What happens to my Roth account when I die?
Q.: Hi Dan,
I’m following up on your column on whether pension distributions can be put into a Roth after your RMD has been reached. I’ve been told that I have to put the additional distributions into a regular IRA if the funds come from a 401(k) to do this, then they can be transferred to a Roth and the funds that were added to the Roth have be in the account for five years to remain tax-free. Is it correct?
If that’s true, that’s what discouraged me. You never know when they will be called upon by their creator and I didn’t want to burden the recipient of the Roth with having to deal with them.
A.: Hi Kathrina,
Thanks for reading the columns and asking the question. Referring to “…I was told that I have to put the additional distributions into a regular IRA if the funds come from a 401(k) to do this, then they can be transferred to a Roth…”
I don’t think transferring funds to a traditional IRA is first required by the tax code or IRS procedures, but there is often a difference between what the IRS allows and the provisions included in plan documents. For example, the IRS allows “in-plan” conversions whereby 401(k) funds can be converted to a Roth 401(k) account inside the plan, but many plans do not allow such conversions. . If the plan doesn’t allow direct conversion to a Roth IRA, then yes, the funds would have to go into a traditional IRA first and then convert from there.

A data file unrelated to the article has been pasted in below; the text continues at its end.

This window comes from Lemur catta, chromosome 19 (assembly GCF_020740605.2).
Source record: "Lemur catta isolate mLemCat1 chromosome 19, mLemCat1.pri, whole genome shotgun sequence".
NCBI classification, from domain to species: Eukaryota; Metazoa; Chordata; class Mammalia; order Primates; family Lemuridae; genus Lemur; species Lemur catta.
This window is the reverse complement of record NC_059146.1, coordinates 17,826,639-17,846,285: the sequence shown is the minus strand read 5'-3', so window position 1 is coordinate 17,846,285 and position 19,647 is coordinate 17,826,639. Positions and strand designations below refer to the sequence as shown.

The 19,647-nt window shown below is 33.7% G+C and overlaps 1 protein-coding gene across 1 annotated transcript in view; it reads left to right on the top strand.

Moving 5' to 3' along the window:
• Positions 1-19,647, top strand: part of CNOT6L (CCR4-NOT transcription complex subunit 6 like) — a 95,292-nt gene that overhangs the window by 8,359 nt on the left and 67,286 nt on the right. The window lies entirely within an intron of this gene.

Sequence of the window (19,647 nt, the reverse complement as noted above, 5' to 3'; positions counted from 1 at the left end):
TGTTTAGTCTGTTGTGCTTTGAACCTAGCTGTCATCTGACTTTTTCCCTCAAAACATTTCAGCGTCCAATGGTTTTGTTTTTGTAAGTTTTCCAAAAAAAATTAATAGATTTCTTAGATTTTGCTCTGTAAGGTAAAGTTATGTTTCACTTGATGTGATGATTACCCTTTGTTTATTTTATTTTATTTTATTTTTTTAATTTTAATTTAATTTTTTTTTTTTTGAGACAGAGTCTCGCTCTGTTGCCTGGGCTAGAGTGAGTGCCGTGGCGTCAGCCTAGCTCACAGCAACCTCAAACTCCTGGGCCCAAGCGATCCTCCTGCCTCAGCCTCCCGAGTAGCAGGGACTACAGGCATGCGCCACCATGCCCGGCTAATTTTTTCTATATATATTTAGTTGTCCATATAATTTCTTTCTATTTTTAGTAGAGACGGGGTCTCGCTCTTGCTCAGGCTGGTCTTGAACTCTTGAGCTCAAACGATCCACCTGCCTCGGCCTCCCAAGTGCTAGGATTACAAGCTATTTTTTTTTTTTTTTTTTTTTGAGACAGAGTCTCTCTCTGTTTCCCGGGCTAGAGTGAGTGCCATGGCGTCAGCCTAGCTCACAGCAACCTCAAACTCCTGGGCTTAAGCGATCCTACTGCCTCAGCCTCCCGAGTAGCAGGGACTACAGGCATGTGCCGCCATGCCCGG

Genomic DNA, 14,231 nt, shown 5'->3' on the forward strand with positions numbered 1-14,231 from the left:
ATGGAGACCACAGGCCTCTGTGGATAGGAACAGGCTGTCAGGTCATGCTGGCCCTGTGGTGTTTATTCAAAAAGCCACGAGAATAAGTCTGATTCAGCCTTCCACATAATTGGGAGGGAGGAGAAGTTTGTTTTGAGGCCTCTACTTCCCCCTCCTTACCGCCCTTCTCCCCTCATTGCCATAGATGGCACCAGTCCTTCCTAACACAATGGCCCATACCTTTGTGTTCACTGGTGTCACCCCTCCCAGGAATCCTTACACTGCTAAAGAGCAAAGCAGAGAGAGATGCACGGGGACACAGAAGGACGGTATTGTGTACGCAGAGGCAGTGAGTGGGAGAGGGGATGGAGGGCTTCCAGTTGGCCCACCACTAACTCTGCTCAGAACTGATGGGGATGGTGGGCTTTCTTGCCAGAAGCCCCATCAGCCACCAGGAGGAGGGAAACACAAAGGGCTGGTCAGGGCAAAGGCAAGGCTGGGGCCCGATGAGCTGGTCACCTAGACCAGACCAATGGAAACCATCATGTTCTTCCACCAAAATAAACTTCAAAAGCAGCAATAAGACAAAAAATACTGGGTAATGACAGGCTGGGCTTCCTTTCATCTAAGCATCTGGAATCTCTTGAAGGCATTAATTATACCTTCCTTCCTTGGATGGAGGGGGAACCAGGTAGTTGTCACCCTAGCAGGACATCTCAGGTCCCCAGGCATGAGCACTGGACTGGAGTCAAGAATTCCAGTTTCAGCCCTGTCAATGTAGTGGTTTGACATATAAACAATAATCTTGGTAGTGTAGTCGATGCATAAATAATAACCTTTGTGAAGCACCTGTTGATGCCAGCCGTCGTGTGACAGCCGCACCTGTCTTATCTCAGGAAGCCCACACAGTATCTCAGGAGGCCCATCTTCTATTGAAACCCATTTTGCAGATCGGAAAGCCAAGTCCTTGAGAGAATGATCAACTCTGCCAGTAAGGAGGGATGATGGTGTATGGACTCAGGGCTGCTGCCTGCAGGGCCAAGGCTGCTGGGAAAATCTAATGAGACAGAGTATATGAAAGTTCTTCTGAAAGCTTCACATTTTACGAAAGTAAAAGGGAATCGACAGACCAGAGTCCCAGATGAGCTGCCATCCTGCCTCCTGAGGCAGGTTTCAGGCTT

On “…that RMD funds that have been added to the Roth must be in the account for five years to remain tax-free.” This may be true but not always.
Since you are taking RMD, it is clear that you are over 59.5 years old. After age 59.5, when you convert, the converted money is taxed and available to you or your heirs tax-free from that time. Additionally, any other contributions you may have made to a Roth IRA and any other conversions you made to a Roth IRA before converting 401(k) funds are also tax-free. If you weren’t yet 59½, all of your contributions would be available tax-free, but a five-year rule specific to Roth IRA conversions would apply.
You may hear of another five-year rule. This applies to earnings rather than conversions prior to 59½. If more than five tax years have passed since you opened your first Roth IRA account, even if that Roth IRA no longer exists, the rule does not apply and the income from the account (amount greater than all contributions and conversions) are tax exempt. If you were under age 59.5, taxes and a 10% penalty apply to distributed income, unless you qualify for an exception.
In case of inheritance, if you die more than five years after opening your very first Roth IRA, all funds will be available tax-free to your heirs. If you die within five years of opening your very first Roth IRA (not five years from the date of your death), beneficiaries could immediately withdraw some or all of the contributions and tax-free conversions. If they then withdrew profits, these distributions could be taxed if withdrawn from the account during this five-year window. No 10% penalty would apply regardless of their age at the time of the distributions, as the death of the owner is one of the exceptions to the penalty. Once it was five years since you opened your first Roth IRA, everything could be withdrawn tax-free.
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Dan Moisand is a Financial Planner at Moisand Fitzgerald Tamayo and serves clients nationwide from offices in Orlando, Melbourne and Tampa Florida. His comments are for informational purposes only and cannot replace personalized advice. Consult your advisor to find out what is best for you. Some questions from readers are edited to facilitate the presentation of the topic.